initialized to be either an input or an output.  These ports are labeled PA0
thru PA7 and PB0 thru PB7 on the MPU schematic.

  Also by means of these lines, two ports, CA2 and CB2 can be initialized as
either inputs or outputs.  Finally, two additional ports, CA1 and CB1,
designed
to be used as inputs only, can be initialized to trigger on a positive or
negative going edge.  These ports on PIA's U10 and U11 are used as interrupt
inputs, to be discussed later.

To determine if each of the PIA chips is good, the MPU chip, thru the program,
does the following:

1) It accesses, by means of inputs RS0, RS1, CS0, CS1 and CS2 each of the two
  full byte registers used to store the port initialization information.  It
  does this, one register at a time.  After it completes the first register,
it
  repeats for the second.  It goes thru 256 tests similar to that used to
check
  each byte in U7 (Second Flash).  If, each time the MPU writes a word into
the
  register, it can read the same word back, it continues to test to
completion.
  If the MPU finds a fault in either of these two full byte registers, it
stops
  the test and will not allow game play until the PIA chip is replaced.

2)  It accesses, by means of inputs RS0, RS1, CS0, CS1 and CS2, each of two
  full byte registers used as data output registers when PA0 thru PA7, PB0
thru
  PB7 are used as outputs.  It does the same type of test on each register
  described in 1) above.  Again, if no faults are found, the test is continued
  to completion.  A fault detected stops the test.  Game play is not
permitted
  until the PIA is replaced.

3)  It then accesses. by means of inputs RS0, RS1, CS0, CS1 and CS2, first the
  CA2 and then the CB2 port.  The port is initialized as an output.  the port
  is then written into to see if it can store a '1' and then a '0'.  When both
  ports are found good, the MPU causes the LED to flash the Fourth Time.

    The CA1 port on U10 is tested manually each time the Self-Test switch on
  the inside of the front door is activated.  The CB1 port is tested later as
  the Seventh Flash.

    A total of 4 X 256 + 4 =1028 test steps are required to test each of the
  two PIA chips.  However, there are internal buffer amplifiers used with the
  PB0 thru PB7 output register and CB2 port register which cannot be tested by
  the MPU(access is only to the register - if the buffer is open, it does not
  interfere with the register's ability to be written into and read from by
the
  MPU).    It is this uncertainty that reduces the accuracy of the MPU Self-
  Test to 99.5%.

F) FIFTH FLASH:

Identical to the test procedure and results detailed for the Fourth Flash
except:

   The CA1 port on U11 is tested later as the Sixth Flash.


G)  SIXTH FLASH:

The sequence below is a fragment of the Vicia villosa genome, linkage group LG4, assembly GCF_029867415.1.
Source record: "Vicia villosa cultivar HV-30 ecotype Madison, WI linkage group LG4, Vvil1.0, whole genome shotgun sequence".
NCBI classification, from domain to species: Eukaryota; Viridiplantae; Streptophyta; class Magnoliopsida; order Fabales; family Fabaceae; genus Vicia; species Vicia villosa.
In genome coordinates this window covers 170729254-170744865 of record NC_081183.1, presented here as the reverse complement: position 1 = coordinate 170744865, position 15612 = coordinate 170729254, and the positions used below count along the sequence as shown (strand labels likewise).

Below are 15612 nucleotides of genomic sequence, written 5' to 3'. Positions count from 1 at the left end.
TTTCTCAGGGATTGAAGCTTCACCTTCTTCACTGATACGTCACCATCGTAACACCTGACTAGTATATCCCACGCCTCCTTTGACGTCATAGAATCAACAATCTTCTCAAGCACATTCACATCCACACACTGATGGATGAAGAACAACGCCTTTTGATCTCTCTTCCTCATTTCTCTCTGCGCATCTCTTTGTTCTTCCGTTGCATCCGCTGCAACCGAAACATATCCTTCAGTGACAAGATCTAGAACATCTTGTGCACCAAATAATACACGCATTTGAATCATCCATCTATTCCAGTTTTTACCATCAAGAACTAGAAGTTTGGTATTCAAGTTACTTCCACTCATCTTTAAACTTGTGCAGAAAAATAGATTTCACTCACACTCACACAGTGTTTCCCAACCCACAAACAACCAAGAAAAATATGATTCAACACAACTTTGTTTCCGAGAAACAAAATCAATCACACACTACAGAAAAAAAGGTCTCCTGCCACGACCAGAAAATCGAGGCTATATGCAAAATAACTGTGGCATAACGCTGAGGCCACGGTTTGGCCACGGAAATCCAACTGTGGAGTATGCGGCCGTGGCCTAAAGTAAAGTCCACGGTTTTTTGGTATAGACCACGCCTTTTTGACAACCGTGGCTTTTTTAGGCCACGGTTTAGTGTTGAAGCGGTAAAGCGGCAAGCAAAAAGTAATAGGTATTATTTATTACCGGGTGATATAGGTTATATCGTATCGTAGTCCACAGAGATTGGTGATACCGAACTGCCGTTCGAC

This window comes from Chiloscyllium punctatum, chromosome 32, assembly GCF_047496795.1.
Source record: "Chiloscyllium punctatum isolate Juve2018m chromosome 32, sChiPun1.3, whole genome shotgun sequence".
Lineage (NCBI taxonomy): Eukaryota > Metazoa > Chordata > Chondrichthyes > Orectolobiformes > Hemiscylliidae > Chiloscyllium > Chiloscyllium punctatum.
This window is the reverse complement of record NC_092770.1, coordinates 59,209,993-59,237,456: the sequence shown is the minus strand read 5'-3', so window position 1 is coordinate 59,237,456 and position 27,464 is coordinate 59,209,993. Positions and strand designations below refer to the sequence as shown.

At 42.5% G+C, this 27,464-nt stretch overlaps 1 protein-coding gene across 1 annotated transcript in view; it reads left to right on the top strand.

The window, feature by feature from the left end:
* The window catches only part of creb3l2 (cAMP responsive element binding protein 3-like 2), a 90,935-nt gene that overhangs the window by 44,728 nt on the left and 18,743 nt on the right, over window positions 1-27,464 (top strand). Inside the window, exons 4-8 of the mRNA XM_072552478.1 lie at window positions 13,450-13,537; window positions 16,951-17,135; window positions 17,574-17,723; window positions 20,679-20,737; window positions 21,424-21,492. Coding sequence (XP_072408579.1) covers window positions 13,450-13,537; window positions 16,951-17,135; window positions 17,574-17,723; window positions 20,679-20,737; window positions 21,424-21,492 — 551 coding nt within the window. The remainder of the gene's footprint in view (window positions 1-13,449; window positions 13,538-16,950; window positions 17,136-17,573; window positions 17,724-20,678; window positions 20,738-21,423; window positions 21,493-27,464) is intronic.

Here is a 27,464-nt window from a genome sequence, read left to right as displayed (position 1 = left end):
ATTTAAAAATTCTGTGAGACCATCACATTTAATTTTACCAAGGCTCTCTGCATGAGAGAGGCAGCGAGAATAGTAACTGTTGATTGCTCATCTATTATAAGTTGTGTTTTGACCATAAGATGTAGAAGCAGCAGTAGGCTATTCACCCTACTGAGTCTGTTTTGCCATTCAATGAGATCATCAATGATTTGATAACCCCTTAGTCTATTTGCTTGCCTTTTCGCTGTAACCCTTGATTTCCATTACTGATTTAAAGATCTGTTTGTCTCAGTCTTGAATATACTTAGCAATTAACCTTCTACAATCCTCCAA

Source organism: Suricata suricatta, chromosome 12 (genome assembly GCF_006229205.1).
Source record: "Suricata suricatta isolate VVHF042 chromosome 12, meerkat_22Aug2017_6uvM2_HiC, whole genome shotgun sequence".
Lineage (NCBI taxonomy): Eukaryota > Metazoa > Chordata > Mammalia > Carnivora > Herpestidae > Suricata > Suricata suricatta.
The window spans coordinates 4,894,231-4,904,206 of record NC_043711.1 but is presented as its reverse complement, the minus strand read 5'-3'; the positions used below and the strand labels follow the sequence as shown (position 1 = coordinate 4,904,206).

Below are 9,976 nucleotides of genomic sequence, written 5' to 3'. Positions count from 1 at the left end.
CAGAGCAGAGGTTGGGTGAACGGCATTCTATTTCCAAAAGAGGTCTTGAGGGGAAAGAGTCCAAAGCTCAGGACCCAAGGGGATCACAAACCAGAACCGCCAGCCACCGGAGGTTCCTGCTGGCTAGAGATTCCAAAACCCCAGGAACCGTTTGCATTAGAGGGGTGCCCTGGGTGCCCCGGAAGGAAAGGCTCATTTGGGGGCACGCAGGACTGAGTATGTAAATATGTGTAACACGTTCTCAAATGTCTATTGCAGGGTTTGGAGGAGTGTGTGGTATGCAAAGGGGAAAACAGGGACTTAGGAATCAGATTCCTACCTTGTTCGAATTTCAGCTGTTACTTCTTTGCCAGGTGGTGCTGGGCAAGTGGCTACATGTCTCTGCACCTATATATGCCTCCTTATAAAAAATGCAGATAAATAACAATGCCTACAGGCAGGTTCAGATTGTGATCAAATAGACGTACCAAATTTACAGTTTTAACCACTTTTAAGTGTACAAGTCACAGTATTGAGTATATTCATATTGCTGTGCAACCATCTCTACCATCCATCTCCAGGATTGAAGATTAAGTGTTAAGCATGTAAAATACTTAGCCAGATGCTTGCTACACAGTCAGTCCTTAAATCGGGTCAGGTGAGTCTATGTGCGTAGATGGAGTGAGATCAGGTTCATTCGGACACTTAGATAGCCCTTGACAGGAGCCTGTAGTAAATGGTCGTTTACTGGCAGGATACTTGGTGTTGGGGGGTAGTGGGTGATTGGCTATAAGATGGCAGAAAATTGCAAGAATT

The MPU chip, thru the program , monitors PIA1 port CB1 (U10).  If
transitions from high to low are detected, the MPU decides that the zero
crossing detector is working.  It then causes the LED to flash the Sixth time.

  If U14 fails and the CB1 line is stuck high or stuck low the MPU chip will
not allow game play until the chip is replaced.  It is to be noted that the
zero crossing detector circuit input is the +43VDC line to the solenoid
common.
If the fuse in that line (F4 on the Power Transformer module) is blown when
the
power is turned on, the MPU will not allow game play until the fault on the
+43VDC line is corrected.


H)  SEVENTH FLASH:

  The MPU chip now monitors PIA2, port CA1 (U11).  If transitions from high to
low are detected, the MPU decides the Display Interrupt Generator is working.
It causes the LED to flash the Seventh Time.  The MPU then enters the part of&127;
the program that deals with the initialization of the game prior to play.

  If U12, a 555 timer, or any associated circuit component, fails, the MPU
chip
will not allow game play until the fault is corrected.

->Note: Now that the SEVENTH Flash test has passed, then LED glows faintly, if no glow, 
check that the 555 has the correct output frequency. As in the following email:
-------------------------------//------------------------------------------
 
Subject: Re: TECH: Bally MPU flashes 7 times then hangs

Hi John,

Problem solved. The 555 timer chip and associated capacitor were to blame.

The problem was that  U12 (555 timer), used for the Display Interrupt,
was running at a whooping 62 Khz instead of the 320 Hz.

Thanks many many times for your time and all your suggestions. Your help is
greatly appreciated.

Mr. and Mrs. Pacman live once again!!!!!!!!
--------------------------------//---------------------------------------------

I)  GAME INITIALIZATION: